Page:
This is often easier when leasing an entire office space as opposed to sharing a desk. The general idea is to find similar properties providing similar utility within a reasonable radius of the rental you are targeting. Perform the same calculation for 3-5 locations.
Step Three: Document and Compare
In some format that can be retained for records purpose, perform a side by side comparison of cost per sq. ft. on the 4-6 properties you’ve identified. Eyeball test is sufficient to start—does the target property price raise any eyebrows?
While the FDIC focused on excessively high payments, an extremely low price should raise eyebrows too. RESPA goes both directions, any exchange of things of value between settlement providers not at arm’s length raises red flags.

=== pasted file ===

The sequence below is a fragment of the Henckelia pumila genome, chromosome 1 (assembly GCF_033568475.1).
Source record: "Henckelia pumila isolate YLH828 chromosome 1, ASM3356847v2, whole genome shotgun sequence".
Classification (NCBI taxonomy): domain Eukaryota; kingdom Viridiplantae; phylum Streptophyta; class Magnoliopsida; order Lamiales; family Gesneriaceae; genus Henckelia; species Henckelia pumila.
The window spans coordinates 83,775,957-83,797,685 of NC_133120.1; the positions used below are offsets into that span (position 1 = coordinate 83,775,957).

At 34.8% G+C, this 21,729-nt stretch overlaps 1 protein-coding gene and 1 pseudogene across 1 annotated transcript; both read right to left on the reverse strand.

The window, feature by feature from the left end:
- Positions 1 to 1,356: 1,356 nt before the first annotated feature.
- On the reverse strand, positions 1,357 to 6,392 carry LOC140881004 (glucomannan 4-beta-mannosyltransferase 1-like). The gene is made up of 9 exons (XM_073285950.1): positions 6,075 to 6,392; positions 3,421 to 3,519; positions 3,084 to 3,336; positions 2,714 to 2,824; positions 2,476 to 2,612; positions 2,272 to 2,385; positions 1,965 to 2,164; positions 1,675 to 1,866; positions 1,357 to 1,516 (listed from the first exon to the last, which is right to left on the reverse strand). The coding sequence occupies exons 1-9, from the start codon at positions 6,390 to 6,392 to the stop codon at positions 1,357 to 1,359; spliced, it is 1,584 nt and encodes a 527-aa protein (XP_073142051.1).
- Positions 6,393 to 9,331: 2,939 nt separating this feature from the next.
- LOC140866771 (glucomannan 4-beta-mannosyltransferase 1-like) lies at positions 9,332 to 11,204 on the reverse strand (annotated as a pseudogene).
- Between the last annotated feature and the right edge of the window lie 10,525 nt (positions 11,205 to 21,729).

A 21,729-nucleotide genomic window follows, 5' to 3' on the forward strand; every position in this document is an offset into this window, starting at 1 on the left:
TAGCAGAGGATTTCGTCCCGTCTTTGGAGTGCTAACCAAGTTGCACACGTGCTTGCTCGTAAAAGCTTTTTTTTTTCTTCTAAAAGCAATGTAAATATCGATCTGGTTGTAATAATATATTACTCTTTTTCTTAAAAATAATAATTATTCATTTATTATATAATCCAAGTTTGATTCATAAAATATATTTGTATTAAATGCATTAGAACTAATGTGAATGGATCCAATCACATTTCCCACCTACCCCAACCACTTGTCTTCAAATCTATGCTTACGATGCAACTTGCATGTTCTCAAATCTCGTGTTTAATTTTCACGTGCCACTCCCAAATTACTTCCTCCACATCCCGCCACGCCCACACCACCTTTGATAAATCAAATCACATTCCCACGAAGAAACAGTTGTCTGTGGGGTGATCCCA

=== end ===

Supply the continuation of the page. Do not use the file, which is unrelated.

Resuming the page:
Step Four: Use Judgement
RESPA does not present a bright line rule, as discussed above. As such, no determination is completely risk free or correct. At this point, you need to determine whether the variance (if any) in price among sampled properties represents an unacceptable level of risk. Intangible factors like convenience of location to restaurants, ascetics, etc. can certainly be considered at this point, but be reasonable.